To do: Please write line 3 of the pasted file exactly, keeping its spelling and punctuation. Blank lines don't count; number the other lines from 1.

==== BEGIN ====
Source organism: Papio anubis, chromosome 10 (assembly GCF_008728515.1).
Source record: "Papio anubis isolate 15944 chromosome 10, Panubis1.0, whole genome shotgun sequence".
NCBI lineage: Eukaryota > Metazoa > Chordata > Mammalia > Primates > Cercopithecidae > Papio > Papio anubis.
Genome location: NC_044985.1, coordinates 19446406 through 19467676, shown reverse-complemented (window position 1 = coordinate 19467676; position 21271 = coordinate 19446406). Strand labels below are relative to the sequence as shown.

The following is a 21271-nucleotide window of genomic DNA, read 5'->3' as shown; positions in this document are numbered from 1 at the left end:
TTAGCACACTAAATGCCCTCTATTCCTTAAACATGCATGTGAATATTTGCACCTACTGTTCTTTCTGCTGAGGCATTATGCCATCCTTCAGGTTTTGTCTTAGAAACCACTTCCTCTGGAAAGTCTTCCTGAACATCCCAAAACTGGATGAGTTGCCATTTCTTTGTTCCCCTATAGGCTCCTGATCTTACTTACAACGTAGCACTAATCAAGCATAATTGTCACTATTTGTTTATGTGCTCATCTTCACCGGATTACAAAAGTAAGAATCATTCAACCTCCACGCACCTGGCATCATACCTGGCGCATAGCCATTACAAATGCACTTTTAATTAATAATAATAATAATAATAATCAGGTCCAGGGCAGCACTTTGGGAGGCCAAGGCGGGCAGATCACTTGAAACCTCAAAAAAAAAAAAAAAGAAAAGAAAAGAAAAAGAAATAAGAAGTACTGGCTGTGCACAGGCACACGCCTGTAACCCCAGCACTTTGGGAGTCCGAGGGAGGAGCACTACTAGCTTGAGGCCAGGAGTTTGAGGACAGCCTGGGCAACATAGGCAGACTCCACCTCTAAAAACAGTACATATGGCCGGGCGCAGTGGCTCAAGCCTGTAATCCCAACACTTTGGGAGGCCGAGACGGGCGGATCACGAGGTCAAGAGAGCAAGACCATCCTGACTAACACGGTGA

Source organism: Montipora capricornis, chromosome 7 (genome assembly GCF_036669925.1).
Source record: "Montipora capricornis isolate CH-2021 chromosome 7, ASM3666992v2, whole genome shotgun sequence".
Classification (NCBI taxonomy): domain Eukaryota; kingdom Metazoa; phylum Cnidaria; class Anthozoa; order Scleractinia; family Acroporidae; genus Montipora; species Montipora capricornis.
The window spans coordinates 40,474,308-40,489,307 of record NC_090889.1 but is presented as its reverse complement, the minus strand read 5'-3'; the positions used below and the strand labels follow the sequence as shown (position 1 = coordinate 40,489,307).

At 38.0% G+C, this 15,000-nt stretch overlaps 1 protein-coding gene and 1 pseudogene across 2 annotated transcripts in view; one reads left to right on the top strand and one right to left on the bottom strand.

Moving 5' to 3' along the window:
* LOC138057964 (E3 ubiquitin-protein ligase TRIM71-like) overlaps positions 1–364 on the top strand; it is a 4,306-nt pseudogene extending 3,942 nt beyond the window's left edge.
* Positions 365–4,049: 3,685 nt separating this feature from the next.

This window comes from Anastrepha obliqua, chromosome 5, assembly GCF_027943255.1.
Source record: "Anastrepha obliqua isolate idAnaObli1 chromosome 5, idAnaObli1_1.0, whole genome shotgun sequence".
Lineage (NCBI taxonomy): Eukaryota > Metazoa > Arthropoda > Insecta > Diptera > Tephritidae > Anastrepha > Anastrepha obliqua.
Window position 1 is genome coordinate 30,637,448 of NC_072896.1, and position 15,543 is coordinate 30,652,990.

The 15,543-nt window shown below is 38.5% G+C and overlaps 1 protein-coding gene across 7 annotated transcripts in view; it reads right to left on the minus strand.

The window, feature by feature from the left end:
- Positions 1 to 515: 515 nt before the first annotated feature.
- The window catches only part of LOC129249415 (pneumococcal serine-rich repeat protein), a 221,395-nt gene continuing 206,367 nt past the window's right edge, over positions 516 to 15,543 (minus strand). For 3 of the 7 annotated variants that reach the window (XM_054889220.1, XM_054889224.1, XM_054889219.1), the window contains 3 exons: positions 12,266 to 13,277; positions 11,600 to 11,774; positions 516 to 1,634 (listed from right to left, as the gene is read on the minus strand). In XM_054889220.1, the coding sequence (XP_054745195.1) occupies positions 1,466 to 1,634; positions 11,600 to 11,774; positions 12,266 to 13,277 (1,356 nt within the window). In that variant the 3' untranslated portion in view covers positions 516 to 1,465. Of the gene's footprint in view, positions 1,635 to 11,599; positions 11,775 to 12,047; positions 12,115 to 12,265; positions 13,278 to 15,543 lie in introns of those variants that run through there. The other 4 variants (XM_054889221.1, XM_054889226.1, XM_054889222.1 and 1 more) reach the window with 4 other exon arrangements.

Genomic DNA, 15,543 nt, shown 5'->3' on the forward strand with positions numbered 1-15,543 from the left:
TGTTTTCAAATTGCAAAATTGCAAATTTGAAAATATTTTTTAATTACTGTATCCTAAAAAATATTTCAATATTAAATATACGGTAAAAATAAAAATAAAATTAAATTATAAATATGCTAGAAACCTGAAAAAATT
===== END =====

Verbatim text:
NCBI lineage: Eukaryota > Metazoa > Chordata > Mammalia > Primates > Cercopithecidae > Papio > Papio anubis.